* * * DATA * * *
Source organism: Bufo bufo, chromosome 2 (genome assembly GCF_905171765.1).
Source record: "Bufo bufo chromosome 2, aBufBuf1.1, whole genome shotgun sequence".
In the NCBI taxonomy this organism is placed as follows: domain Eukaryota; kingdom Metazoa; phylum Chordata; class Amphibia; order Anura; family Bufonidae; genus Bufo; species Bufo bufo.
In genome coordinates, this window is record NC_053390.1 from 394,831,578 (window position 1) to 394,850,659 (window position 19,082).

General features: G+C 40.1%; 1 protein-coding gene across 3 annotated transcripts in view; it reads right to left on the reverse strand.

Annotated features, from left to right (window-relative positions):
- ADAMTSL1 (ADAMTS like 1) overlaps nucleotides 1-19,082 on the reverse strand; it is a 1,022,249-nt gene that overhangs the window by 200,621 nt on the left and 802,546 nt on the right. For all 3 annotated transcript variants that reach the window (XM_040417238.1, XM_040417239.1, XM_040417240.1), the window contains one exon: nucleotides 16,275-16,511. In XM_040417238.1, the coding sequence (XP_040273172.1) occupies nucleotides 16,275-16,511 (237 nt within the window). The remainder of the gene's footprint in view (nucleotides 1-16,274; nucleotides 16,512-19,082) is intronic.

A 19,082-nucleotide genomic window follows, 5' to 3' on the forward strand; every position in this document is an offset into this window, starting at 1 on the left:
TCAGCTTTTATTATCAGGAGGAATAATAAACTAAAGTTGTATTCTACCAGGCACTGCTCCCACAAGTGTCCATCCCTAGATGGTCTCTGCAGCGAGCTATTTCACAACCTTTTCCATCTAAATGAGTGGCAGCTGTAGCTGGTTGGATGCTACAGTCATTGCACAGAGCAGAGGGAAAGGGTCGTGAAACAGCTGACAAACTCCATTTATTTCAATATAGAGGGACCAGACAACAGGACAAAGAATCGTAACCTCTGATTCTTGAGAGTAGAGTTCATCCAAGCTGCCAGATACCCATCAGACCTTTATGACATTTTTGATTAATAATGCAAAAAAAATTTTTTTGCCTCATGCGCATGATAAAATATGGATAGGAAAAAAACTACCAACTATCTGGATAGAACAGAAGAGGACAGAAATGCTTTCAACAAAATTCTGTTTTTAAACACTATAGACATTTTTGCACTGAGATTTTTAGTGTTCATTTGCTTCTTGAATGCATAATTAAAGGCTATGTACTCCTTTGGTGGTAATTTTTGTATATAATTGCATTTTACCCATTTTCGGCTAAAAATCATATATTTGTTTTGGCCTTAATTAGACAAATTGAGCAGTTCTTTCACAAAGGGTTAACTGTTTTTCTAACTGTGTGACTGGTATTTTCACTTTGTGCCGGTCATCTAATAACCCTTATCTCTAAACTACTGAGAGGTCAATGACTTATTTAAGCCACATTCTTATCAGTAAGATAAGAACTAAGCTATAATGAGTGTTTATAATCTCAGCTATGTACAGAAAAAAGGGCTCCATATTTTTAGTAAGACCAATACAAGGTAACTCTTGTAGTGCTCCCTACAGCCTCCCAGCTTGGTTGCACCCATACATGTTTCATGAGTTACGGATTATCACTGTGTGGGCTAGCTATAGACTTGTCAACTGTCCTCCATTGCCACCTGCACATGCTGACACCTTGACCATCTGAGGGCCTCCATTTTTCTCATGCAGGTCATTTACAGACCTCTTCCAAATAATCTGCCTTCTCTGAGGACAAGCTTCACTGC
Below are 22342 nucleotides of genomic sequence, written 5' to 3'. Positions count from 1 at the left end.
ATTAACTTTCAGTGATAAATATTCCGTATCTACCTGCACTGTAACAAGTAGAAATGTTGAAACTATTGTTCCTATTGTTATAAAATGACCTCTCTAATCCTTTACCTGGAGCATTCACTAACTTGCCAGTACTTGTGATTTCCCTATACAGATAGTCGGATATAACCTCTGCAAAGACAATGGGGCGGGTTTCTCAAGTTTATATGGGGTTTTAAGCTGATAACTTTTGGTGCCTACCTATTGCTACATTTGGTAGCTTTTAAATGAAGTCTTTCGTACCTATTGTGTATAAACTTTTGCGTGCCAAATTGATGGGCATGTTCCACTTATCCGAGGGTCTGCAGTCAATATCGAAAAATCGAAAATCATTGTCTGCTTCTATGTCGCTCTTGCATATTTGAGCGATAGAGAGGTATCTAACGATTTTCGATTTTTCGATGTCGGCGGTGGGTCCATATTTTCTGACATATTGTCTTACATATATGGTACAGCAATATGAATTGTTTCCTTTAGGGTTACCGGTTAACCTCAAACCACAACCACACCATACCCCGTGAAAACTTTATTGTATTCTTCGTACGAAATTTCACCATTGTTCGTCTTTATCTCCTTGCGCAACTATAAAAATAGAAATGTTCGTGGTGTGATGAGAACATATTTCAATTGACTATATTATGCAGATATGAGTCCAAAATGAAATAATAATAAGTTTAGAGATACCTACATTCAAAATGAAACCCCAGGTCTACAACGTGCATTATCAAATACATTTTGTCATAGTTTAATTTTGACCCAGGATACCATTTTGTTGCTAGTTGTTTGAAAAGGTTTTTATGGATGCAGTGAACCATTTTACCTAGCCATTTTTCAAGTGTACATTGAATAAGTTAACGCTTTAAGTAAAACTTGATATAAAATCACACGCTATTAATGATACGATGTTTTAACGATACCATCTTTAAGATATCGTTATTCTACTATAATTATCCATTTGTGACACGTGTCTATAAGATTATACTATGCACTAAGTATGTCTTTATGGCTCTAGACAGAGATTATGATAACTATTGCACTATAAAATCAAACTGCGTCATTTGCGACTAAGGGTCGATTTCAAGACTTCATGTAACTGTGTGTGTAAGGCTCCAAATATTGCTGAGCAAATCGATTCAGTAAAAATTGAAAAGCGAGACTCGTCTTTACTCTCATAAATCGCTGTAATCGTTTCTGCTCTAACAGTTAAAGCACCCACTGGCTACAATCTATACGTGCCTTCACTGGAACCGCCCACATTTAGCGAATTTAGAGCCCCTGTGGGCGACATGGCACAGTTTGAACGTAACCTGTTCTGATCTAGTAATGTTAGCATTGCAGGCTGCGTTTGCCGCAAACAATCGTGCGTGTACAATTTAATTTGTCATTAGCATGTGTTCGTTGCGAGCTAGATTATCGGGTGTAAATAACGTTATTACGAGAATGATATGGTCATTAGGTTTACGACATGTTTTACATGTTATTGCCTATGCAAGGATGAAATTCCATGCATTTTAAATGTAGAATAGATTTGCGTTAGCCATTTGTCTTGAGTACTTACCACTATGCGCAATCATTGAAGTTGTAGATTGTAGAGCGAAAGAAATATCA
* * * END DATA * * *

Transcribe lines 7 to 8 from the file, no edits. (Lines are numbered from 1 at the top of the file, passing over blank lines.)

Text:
- ADAMTSL1 (ADAMTS like 1) overlaps nucleotides 1-19,082 on the reverse strand; it is a 1,022,249-nt gene that overhangs the window by 200,621 nt on the left and 802,546 nt on the right. For all 3 annotated transcript variants that reach the window (XM_040417238.1, XM_040417239.1, XM_040417240.1), the window contains one exon: nucleotides 16,275-16,511. In XM_040417238.1, the coding sequence (XP_040273172.1) occupies nucleotides 16,275-16,511 (237 nt within the window). The remainder of the gene's footprint in view (nucleotides 1-16,274; nucleotides 16,512-19,082) is intronic.

A 19,082-nucleotide genomic window follows, 5' to 3' on the forward strand; every position in this document is an offset into this window, starting at 1 on the left: